Norway launches ‘Language museums of the world’

The Vigdís International Centre of Multilingualism in Iceland is opening the World Language Centre later this year to raise awareness of the importance of languages and language diversity as one of mankinds most precious cultural assets.

After many years of dedicated work, the Ivar Aasen Centre has published Language museums of the world that highlights 65 museums in 31 countries on five continents, as well as 15 digital museums.

Various South African museums and monuments are taken into account, including the iconic Afrikaans Language Monument and Museum in Paarl, and the language monuments in seven of the country’s provinces.

Furthermore, the centre that is dedicated to the Norwegian language and culture, now has a glass wall inscribed with the sentence “there are thousands of languages” in Southern African languages such as Afrikaans, isiNdebele and Shona, as well as 30 other languages of the world.

According to the editor, Ottar Grepstad, two out of three languages in the world are used in Africa or Asia. “In this book, however, two out of three language museums are situated in Europe. That indicates differences in the institutional development of societies, but also some of the difficulties connected to such documentation.”

The director of the ATM, Michael Jonas, says they are honoured to occupy an important space in the book. “However, in developing countries, especially those that were previously colonised, the positive, empowering role of indigenous languages is unfortunately disregarded.

“Just as the development of Afrikaans is important, the development of our country’s other languages should receive more attention, especially in terms of the educational and cultural benefits,” he adds. “For us, the Afrikaans Language Monument is thus also a beacon of hope for other African languages”.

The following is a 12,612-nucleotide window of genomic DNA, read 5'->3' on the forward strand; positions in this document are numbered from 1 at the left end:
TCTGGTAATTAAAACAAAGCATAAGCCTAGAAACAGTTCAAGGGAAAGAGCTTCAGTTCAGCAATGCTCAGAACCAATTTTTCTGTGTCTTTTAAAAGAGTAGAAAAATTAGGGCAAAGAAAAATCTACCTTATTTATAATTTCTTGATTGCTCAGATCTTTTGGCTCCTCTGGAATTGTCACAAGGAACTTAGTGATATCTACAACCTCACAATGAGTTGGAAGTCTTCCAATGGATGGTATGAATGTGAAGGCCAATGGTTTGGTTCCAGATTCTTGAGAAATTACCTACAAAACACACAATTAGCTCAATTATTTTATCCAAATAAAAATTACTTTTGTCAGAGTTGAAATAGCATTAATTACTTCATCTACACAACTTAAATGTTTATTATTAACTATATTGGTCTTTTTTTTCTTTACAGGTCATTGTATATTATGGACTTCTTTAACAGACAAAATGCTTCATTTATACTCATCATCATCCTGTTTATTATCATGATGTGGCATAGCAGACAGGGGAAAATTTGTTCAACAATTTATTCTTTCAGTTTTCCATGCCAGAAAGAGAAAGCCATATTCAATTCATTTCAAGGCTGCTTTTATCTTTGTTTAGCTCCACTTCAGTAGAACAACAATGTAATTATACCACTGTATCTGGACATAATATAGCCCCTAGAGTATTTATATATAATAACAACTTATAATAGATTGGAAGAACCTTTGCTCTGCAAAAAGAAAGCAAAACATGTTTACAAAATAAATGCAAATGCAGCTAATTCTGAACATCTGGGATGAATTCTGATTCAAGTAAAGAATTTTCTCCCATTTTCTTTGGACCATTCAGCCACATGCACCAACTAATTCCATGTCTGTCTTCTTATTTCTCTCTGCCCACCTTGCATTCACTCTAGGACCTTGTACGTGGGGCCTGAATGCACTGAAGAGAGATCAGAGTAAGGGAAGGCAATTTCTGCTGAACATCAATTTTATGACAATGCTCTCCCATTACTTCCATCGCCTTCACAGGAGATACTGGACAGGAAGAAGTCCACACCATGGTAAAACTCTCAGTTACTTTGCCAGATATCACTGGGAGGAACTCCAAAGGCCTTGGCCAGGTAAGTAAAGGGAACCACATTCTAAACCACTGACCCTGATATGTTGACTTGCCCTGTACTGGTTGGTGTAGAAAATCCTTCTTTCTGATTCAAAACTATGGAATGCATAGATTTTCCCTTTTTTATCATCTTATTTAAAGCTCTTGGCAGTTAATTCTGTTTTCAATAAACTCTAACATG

The book highlights the language museums inaugurated since 1898, museums of writing and written culture since 1884, museums in memory of people that played enormous roles in language development, and digital museums dedicated to languages. These include various indigenous languages of the Americas, Europe and Australia, as well as two museums dedicated to Esperanto.

Language museums of the world also describes exciting projects for 18 new language museums in countries such as China, Korea, Israel and England, and includes information about a variety of language festivals and so forth.

Grepstad adds that the way of thinking about language has changed throughout the world the last decades, and almost half of all language museums have been opened since 2000.

“Language is a cultural, social or political issue as well as a linguistic one, and in this broader sense,
language museums also include institutions that deal with written or spoken culture as their core theme,” he says.

The free e-book, which will be updated as new information comes to light, can be downloaded at www.aasentunet.no or directly via Language museums of the world.